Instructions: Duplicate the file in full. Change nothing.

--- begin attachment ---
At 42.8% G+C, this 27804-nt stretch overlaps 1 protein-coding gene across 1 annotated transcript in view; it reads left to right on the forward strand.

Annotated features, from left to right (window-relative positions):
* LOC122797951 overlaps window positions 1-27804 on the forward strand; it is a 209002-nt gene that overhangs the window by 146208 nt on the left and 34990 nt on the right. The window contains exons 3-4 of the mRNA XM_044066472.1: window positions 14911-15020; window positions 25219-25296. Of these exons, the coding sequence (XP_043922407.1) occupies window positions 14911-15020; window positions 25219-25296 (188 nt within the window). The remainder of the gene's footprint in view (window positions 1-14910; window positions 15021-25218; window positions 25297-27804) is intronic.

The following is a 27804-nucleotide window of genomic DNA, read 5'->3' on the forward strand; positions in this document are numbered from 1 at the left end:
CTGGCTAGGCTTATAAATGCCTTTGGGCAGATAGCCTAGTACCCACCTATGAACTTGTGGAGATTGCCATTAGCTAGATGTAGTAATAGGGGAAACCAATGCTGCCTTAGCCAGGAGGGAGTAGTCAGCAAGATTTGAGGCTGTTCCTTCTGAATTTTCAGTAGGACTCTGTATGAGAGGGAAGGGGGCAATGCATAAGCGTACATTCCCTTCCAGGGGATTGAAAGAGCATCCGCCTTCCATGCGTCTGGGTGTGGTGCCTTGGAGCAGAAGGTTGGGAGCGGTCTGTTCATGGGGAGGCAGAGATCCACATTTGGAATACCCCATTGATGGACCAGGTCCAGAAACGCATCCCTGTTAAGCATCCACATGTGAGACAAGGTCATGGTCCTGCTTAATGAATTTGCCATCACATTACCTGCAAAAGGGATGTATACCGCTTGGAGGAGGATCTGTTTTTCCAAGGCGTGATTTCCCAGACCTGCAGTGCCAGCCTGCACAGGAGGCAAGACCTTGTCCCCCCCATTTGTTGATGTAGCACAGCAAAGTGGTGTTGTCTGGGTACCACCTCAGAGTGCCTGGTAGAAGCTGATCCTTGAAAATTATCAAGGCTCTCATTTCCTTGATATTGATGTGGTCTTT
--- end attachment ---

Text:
At 42.8% G+C, this 27804-nt stretch overlaps 1 protein-coding gene across 1 annotated transcript in view; it reads left to right on the forward strand.

Annotated features, from left to right (window-relative positions):
* LOC122797951 overlaps window positions 1-27804 on the forward strand; it is a 209002-nt gene that overhangs the window by 146208 nt on the left and 34990 nt on the right. The window contains exons 3-4 of the mRNA XM_044066472.1: window positions 14911-15020; window positions 25219-25296. Of these exons, the coding sequence (XP_043922407.1) occupies window positions 14911-15020; window positions 25219-25296 (188 nt within the window). The remainder of the gene's footprint in view (window positions 1-14910; window positions 15021-25218; window positions 25297-27804) is intronic.

The following is a 27804-nucleotide window of genomic DNA, read 5'->3' on the forward strand; positions in this document are numbered from 1 at the left end:
CTGGCTAGGCTTATAAATGCCTTTGGGCAGATAGCCTAGTACCCACCTATGAACTTGTGGAGATTGCCATTAGCTAGATGTAGTAATAGGGGAAACCAATGCTGCCTTAGCCAGGAGGGAGTAGTCAGCAAGATTTGAGGCTGTTCCTTCTGAATTTTCAGTAGGACTCTGTATGAGAGGGAAGGGGGCAATGCATAAGCGTACATTCCCTTCCAGGGGATTGAAAGAGCATCCGCCTTCCATGCGTCTGGGTGTGGTGCCTTGGAGCAGAAGGTTGGGAGCGGTCTGTTCATGGGGAGGCAGAGATCCACATTTGGAATACCCCATTGATGGACCAGGTCCAGAAACGCATCCCTGTTAAGCATCCACATGTGAGACAAGGTCATGGTCCTGCTTAATGAATTTGCCATCACATTACCTGCAAAAGGGATGTATACCGCTTGGAGGAGGATCTGTTTTTCCAAGGCGTGATTTCCCAGACCTGCAGTGCCAGCCTGCACAGGAGGCAAGACCTTGTCCCCCCCATTTGTTGATGTAGCACAGCAAAGTGGTGTTGTCTGGGTACCACCTCAGAGTGCCTGGTAGAAGCTGATCCTTGAAAATTATCAAGGCTCTCATTTCCTTGATATTGATGTGGTCTTT